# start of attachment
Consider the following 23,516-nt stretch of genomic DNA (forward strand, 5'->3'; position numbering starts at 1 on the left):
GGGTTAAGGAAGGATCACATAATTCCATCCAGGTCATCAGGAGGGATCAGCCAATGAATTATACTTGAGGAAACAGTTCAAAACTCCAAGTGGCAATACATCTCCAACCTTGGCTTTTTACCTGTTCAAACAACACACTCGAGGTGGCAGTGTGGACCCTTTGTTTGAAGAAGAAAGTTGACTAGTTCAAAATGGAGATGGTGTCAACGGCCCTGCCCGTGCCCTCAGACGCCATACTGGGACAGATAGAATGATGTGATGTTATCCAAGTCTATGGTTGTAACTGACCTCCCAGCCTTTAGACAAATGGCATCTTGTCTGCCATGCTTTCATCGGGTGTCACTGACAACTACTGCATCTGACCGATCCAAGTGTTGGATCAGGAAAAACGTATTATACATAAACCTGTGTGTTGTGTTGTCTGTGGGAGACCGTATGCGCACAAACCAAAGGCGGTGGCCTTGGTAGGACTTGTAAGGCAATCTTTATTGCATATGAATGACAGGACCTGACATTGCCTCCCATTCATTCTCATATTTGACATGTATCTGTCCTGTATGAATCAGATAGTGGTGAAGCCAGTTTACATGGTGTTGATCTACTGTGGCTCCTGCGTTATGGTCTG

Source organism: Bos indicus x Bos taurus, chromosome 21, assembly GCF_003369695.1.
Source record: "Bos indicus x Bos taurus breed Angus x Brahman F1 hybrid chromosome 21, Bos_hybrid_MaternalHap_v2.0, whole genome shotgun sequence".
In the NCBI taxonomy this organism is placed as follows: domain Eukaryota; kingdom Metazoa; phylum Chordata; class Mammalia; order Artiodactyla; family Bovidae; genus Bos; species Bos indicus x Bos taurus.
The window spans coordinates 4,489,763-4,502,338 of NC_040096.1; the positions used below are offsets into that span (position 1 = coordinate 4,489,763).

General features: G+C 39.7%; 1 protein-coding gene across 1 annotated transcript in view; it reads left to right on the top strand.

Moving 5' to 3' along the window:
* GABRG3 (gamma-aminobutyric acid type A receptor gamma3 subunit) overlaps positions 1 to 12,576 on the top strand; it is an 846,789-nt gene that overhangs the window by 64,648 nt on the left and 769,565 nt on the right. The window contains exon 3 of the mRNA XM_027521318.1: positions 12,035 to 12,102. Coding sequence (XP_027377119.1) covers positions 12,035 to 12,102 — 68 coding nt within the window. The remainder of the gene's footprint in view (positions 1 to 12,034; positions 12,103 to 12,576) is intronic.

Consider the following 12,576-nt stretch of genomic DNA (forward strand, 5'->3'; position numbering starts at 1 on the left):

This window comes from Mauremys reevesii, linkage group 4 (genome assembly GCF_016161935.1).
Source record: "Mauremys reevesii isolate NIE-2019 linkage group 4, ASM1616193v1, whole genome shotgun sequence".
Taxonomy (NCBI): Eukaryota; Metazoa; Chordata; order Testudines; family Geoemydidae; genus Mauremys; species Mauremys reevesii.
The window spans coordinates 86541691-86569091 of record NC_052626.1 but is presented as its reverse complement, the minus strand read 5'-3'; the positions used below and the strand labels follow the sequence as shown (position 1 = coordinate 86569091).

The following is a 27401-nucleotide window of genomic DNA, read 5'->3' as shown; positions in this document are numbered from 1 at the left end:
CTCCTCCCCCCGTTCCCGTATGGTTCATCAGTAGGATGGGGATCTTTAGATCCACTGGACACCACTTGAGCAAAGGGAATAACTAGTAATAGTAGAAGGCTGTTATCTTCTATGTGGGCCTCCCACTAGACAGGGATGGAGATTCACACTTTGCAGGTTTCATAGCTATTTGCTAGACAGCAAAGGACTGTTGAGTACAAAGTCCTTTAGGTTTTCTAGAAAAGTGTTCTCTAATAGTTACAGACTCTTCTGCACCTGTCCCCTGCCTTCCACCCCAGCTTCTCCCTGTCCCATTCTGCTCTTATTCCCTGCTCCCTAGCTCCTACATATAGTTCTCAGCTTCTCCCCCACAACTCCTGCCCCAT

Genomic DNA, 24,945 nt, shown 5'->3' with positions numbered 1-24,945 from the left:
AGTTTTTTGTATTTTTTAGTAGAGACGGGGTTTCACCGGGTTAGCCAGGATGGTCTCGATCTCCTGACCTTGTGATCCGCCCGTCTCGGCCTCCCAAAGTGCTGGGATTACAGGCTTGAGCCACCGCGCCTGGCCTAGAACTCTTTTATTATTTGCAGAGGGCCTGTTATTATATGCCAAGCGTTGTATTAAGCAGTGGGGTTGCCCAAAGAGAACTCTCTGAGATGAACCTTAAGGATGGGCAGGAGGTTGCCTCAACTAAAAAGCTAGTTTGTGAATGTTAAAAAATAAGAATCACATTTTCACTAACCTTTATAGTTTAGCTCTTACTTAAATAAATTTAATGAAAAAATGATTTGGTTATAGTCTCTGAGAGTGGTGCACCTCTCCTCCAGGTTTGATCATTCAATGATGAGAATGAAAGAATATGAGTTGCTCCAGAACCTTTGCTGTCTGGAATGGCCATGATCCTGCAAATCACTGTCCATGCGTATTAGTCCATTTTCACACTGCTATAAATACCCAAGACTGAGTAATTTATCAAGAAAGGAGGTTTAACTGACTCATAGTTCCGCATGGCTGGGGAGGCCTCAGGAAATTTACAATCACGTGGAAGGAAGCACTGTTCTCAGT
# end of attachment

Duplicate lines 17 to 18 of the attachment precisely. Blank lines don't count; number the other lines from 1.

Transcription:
Genomic DNA, 24,945 nt, shown 5'->3' with positions numbered 1-24,945 from the left:
AGTTTTTTGTATTTTTTAGTAGAGACGGGGTTTCACCGGGTTAGCCAGGATGGTCTCGATCTCCTGACCTTGTGATCCGCCCGTCTCGGCCTCCCAAAGTGCTGGGATTACAGGCTTGAGCCACCGCGCCTGGCCTAGAACTCTTTTATTATTTGCAGAGGGCCTGTTATTATATGCCAAGCGTTGTATTAAGCAGTGGGGTTGCCCAAAGAGAACTCTCTGAGATGAACCTTAAGGATGGGCAGGAGGTTGCCTCAACTAAAAAGCTAGTTTGTGAATGTTAAAAAATAAGAATCACATTTTCACTAACCTTTATAGTTTAGCTCTTACTTAAATAAATTTAATGAAAAAATGATTTGGTTATAGTCTCTGAGAGTGGTGCACCTCTCCTCCAGGTTTGATCATTCAATGATGAGAATGAAAGAATATGAGTTGCTCCAGAACCTTTGCTGTCTGGAATGGCCATGATCCTGCAAATCACTGTCCATGCGTATTAGTCCATTTTCACACTGCTATAAATACCCAAGACTGAGTAATTTATCAAGAAAGGAGGTTTAACTGACTCATAGTTCCGCATGGCTGGGGAGGCCTCAGGAAATTTACAATCACGTGGAAGGAAGCACTGTTCTCAGT